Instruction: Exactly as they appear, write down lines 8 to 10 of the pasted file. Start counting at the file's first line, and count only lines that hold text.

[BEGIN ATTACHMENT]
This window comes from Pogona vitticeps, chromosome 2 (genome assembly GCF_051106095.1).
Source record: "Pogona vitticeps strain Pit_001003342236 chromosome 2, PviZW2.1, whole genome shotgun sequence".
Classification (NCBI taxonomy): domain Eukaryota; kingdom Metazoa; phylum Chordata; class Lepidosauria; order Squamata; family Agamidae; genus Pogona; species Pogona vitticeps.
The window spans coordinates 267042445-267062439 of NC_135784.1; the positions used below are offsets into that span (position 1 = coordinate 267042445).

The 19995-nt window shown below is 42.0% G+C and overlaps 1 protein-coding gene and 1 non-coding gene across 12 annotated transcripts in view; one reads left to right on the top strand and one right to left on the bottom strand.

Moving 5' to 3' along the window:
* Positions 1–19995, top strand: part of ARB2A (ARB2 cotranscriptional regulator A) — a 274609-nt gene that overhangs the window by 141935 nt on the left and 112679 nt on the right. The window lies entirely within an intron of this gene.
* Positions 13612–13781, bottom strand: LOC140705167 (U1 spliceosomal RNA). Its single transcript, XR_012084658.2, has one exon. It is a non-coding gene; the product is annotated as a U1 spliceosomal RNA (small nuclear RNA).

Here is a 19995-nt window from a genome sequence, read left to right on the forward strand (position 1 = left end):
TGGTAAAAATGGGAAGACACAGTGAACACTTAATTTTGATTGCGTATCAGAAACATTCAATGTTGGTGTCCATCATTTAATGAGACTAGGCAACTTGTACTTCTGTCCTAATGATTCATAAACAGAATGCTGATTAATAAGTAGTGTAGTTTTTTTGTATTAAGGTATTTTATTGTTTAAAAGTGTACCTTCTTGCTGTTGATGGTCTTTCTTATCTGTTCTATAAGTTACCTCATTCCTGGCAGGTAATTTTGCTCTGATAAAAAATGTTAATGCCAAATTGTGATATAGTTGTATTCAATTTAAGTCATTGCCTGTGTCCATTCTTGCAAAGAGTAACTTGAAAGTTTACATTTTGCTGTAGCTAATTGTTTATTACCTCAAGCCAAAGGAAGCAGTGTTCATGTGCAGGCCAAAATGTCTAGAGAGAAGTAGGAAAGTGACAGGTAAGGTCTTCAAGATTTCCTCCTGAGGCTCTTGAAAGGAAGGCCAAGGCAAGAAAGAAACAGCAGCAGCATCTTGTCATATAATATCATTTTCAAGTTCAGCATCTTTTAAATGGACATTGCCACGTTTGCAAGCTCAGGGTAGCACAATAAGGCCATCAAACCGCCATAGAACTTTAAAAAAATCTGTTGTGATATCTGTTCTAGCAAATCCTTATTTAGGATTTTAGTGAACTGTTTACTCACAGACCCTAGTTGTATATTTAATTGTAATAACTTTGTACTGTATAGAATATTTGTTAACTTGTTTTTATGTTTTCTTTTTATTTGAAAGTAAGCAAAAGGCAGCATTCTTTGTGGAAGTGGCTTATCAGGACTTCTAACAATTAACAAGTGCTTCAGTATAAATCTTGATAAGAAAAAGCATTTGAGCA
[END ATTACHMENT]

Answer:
* Positions 13612–13781, bottom strand: LOC140705167 (U1 spliceosomal RNA). Its single transcript, XR_012084658.2, has one exon. It is a non-coding gene; the product is annotated as a U1 spliceosomal RNA (small nuclear RNA).

Here is a 19995-nt window from a genome sequence, read left to right on the forward strand (position 1 = left end):
TGGTAAAAATGGGAAGACACAGTGAACACTTAATTTTGATTGCGTATCAGAAACATTCAATGTTGGTGTCCATCATTTAATGAGACTAGGCAACTTGTACTTCTGTCCTAATGATTCATAAACAGAATGCTGATTAATAAGTAGTGTAGTTTTTTTGTATTAAGGTATTTTATTGTTTAAAAGTGTACCTTCTTGCTGTTGATGGTCTTTCTTATCTGTTCTATAAGTTACCTCATTCCTGGCAGGTAATTTTGCTCTGATAAAAAATGTTAATGCCAAATTGTGATATAGTTGTATTCAATTTAAGTCATTGCCTGTGTCCATTCTTGCAAAGAGTAACTTGAAAGTTTACATTTTGCTGTAGCTAATTGTTTATTACCTCAAGCCAAAGGAAGCAGTGTTCATGTGCAGGCCAAAATGTCTAGAGAGAAGTAGGAAAGTGACAGGTAAGGTCTTCAAGATTTCCTCCTGAGGCTCTTGAAAGGAAGGCCAAGGCAAGAAAGAAACAGCAGCAGCATCTTGTCATATAATATCATTTTCAAGTTCAGCATCTTTTAAATGGACATTGCCACGTTTGCAAGCTCAGGGTAGCACAATAAGGCCATCAAACCGCCATAGAACTTTAAAAAAATCTGTTGTGATATCTGTTCTAGCAAATCCTTATTTAGGATTTTAGTGAACTGTTTACTCACAGACCCTAGTTGTATATTTAATTGTAATAACTTTGTACTGTATAGAATATTTGTTAACTTGTTTTTATGTTTTCTTTTTATTTGAAAGTAAGCAAAAGGCAGCATTCTTTGTGGAAGTGGCTTATCAGGACTTCTAACAATTAACAAGTGCTTCAGTATAAATCTTGATAAGAAAAAGCATTTGAGCA